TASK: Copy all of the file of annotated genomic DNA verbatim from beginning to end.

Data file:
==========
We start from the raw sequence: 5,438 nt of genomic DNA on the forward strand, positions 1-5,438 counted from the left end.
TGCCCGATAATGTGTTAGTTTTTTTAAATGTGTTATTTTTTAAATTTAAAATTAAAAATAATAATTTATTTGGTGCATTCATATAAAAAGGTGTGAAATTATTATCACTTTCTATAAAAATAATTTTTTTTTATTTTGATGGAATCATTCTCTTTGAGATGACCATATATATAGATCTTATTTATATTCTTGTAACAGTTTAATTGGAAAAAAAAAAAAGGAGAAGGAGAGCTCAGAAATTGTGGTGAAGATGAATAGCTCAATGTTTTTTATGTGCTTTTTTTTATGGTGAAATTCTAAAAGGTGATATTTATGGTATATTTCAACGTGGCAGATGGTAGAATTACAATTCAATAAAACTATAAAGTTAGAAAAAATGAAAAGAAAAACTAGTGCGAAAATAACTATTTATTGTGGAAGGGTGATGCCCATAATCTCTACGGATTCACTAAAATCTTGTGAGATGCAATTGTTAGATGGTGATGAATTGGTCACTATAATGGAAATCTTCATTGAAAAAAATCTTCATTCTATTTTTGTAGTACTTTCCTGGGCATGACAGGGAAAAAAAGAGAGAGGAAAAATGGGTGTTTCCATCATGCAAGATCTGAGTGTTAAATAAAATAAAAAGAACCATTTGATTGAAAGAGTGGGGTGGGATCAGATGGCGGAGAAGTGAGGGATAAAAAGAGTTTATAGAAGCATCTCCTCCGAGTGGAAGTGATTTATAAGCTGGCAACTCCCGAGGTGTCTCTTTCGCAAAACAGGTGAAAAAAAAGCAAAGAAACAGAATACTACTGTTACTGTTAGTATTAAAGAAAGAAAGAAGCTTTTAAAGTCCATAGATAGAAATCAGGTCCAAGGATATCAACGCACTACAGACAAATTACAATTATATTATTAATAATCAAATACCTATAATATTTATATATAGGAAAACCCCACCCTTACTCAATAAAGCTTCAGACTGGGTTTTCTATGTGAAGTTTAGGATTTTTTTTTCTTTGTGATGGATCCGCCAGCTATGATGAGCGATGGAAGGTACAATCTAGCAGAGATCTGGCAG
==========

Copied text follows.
We start from the raw sequence: 5,438 nt of genomic DNA on the forward strand, positions 1-5,438 counted from the left end.
TGCCCGATAATGTGTTAGTTTTTTTAAATGTGTTATTTTTTAAATTTAAAATTAAAAATAATAATTTATTTGGTGCATTCATATAAAAAGGTGTGAAATTATTATCACTTTCTATAAAAATAATTTTTTTTTATTTTGATGGAATCATTCTCTTTGAGATGACCATATATATAGATCTTATTTATATTCTTGTAACAGTTTAATTGGAAAAAAAAAAAAGGAGAAGGAGAGCTCAGAAATTGTGGTGAAGATGAATAGCTCAATGTTTTTTATGTGCTTTTTTTTATGGTGAAATTCTAAAAGGTGATATTTATGGTATATTTCAACGTGGCAGATGGTAGAATTACAATTCAATAAAACTATAAAGTTAGAAAAAATGAAAAGAAAAACTAGTGCGAAAATAACTATTTATTGTGGAAGGGTGATGCCCATAATCTCTACGGATTCACTAAAATCTTGTGAGATGCAATTGTTAGATGGTGATGAATTGGTCACTATAATGGAAATCTTCATTGAAAAAAATCTTCATTCTATTTTTGTAGTACTTTCCTGGGCATGACAGGGAAAAAAAGAGAGAGGAAAAATGGGTGTTTCCATCATGCAAGATCTGAGTGTTAAATAAAATAAAAAGAACCATTTGATTGAAAGAGTGGGGTGGGATCAGATGGCGGAGAAGTGAGGGATAAAAAGAGTTTATAGAAGCATCTCCTCCGAGTGGAAGTGATTTATAAGCTGGCAACTCCCGAGGTGTCTCTTTCGCAAAACAGGTGAAAAAAAAGCAAAGAAACAGAATACTACTGTTACTGTTAGTATTAAAGAAAGAAAGAAGCTTTTAAAGTCCATAGATAGAAATCAGGTCCAAGGATATCAACGCACTACAGACAAATTACAATTATATTATTAATAATCAAATACCTATAATATTTATATATAGGAAAACCCCACCCTTACTCAATAAAGCTTCAGACTGGGTTTTCTATGTGAAGTTTAGGATTTTTTTTTCTTTGTGATGGATCCGCCAGCTATGATGAGCGATGGAAGGTACAATCTAGCAGAGATCTGGCAG